Move to a new home is a mixed blessing
Last spring, my husband and I moved to an over-55 community about 30 minutes north of our former home. Our new apartment is in a high-rise, on one level, less than half the square footage of our house.
We left behind a spacious home with 16 stairs from entrance to bedrooms, so our knees are a lot happier here.
Our neighbors are very welcoming. There is a culture of warmth and acceptance of newbies like us. We love our place.
And yet, at first, I felt something was wrong. I was disoriented and grieving my beautiful home due south. Is this the right fit? Did we make the move too soon? Have we made a mistake?
The move made me recall the upheavals of my past. I have moved at least a dozen times in my 78 years, not counting the many times I moved during college. One thing I’ve learned: I hate moving! It really throws me off.
A psychologist I worked with told me during one move that what I was feeling was normal. On the Rorschach inkblot test, she said, there was one particular inkblot test that was diagnostic for schizophrenia. But non-schizophrenic people who were in the middle of a move typically read that card as if they were indeed psychotic.
In other words, people in the midst of a move are usually indistinguishable from seriously mentally ill persons.
Moving to a new stage in life
When I was younger, moving could be fun. At the end of college, which involved multiple moves, I was glad to be settled in Ann Arbor for graduate school and not have to move for two whole years.
Indeed, it was hard to get me to leave! A friend had to gently (or not so gently) suggest it was time for me to look for a job.
We were just months away from graduation, but I didn’t want to leave, to change, look for an apartment, find new friends, take on more responsibility, or enter fully into adulthood.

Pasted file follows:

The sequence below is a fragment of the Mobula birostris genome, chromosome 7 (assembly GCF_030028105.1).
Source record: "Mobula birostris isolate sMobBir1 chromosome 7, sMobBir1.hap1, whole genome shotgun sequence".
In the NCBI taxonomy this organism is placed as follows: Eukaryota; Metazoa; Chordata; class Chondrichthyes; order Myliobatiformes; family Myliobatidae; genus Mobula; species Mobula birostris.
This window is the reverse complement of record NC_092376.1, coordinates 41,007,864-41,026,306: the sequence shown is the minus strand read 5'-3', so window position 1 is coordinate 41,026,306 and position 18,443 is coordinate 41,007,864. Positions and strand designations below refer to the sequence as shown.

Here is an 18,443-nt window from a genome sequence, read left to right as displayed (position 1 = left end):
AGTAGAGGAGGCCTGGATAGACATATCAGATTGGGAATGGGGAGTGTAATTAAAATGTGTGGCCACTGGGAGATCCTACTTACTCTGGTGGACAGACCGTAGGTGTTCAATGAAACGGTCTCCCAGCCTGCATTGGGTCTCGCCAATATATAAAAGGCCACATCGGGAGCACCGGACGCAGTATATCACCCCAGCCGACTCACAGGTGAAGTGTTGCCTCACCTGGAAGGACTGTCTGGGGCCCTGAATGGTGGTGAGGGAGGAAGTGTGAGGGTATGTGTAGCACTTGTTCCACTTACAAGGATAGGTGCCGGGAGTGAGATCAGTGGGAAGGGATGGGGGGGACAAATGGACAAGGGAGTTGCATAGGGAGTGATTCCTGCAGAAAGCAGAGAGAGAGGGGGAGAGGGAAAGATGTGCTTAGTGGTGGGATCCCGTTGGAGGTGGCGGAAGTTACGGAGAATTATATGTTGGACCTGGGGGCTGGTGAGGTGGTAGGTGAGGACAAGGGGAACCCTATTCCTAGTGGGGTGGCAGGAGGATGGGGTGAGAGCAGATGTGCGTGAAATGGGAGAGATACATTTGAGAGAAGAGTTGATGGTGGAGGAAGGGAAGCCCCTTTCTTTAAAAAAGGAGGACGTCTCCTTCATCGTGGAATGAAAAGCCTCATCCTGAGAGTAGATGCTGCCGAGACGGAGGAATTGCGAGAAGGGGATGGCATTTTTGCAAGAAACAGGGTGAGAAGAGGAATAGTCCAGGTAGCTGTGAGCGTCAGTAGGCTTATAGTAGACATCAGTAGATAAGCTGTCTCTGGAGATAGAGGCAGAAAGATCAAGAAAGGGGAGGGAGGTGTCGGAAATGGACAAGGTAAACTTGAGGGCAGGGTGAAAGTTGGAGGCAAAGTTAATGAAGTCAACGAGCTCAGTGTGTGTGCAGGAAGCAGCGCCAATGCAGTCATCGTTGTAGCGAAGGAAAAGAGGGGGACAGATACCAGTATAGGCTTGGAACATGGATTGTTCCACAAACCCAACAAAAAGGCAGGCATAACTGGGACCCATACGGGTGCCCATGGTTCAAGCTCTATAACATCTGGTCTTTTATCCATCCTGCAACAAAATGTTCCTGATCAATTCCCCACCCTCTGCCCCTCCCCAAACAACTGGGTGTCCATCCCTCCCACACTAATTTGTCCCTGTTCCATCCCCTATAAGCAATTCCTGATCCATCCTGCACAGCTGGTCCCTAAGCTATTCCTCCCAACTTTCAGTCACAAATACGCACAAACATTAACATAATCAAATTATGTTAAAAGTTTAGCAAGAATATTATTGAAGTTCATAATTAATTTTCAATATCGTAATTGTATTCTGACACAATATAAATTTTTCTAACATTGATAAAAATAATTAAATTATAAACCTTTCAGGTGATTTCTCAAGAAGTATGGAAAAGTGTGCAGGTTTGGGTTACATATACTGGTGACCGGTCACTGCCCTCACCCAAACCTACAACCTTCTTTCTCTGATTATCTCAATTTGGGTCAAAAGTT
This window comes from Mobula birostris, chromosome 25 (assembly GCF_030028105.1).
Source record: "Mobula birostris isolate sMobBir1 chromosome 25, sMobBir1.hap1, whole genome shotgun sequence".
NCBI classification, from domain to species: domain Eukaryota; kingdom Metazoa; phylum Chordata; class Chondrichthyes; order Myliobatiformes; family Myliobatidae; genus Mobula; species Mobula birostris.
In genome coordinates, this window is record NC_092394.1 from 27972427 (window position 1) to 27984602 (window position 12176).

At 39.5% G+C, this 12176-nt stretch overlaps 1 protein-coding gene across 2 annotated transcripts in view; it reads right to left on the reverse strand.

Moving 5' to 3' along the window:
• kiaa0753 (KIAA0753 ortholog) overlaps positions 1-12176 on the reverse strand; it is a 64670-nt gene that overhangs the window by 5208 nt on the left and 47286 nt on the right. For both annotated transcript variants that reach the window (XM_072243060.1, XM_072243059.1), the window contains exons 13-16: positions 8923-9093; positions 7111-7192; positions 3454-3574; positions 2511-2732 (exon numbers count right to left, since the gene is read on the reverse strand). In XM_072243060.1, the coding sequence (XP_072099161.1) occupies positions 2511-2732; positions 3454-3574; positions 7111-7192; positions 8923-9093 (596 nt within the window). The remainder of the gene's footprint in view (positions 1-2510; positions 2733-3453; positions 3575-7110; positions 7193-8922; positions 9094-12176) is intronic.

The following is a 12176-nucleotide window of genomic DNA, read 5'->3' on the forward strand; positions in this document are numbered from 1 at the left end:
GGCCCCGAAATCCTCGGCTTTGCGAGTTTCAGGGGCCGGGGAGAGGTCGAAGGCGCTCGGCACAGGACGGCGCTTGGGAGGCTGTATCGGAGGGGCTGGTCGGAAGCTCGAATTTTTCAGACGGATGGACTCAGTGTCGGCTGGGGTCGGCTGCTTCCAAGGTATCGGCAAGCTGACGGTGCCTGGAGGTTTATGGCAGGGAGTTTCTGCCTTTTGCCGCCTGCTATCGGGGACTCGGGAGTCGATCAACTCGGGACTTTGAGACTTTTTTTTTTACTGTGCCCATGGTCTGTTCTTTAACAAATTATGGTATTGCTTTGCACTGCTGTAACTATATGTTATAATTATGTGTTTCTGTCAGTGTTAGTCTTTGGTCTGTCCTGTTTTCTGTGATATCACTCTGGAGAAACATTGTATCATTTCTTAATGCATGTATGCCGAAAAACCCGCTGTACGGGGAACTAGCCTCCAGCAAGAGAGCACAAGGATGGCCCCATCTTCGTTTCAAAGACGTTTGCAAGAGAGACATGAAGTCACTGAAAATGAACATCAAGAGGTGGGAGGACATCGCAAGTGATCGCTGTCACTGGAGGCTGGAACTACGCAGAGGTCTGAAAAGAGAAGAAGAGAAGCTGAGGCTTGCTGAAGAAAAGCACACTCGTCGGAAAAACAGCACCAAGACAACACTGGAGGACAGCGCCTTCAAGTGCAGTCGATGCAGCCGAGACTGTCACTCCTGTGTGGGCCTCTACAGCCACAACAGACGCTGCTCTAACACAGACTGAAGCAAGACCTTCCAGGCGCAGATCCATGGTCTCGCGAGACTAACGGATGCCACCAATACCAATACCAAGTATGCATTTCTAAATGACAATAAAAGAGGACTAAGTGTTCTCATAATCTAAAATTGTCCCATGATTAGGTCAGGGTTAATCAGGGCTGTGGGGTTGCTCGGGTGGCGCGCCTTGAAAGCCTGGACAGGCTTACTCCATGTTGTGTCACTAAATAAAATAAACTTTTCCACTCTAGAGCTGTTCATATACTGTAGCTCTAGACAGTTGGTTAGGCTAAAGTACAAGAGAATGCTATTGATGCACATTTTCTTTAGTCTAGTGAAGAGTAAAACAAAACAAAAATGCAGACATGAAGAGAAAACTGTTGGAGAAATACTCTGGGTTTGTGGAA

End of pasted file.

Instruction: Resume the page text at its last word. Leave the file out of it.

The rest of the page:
Moving, I’ve come to realize, often marks a change in status — a new developmental stage, sometimes a step up in status, but often a mixed blessing.
The next few moves in my life reflected new phases as a wife and mother.
I moved from a big city, where I had friends and support, to the suburbs, where I had no car or public transportation and a six-week-old baby.
That was a tough move. In fact, becoming a suburban parent was perhaps the most difficult move of my life. Again, it reflected a major developmental change to another level of adulthood.
Things did get easier, and when we moved our growing family to a larger home, we stayed there for 30 years. Suddenly we were middle aged or maybe a little beyond.
Today, we are at our over-55 community, almost fully unpacked, meeting more neighbors, and exploring the neighborhood.
I know we made the right decision in moving here — and really, I have no complaints. We couldn’t have received a warmer welcome.
But I’m unsettled because, like the transitions of the past, I am aware of this new stage of life.
Moving here comes with the realization that we are now among the elderly. Walkers and canes and scooters are everywhere.
We can no longer deny that we have some disabilities and certainly are in the concluding stages of life. The clock is ticking more loudly, and time moving faster and faster.
After several months here, I am more comfortable every day. I appreciate that, if I lose track of my phone, I don’t have to climb stairs to look for it. I can see the sun set over the trees from my balcony. Traffic is at a minimum, and my daily walk is easy, lovely, scenic.
My husband and I have joined some fun activities here. There is plenty to do: book groups, painting class, a collage class, yoga, movies, a gym, a couple of indoor pools, a hot tub.
We are enjoying as much as we can. Who cares what the Rorschach test would show?
May Benatar is a psychotherapist in Silver Spring, Maryland. An occasional contributor to the Washington Post, she is author of the memoir Emma and Her Selves: A Memoir of Treatment and a Therapist’s Self-Discovery.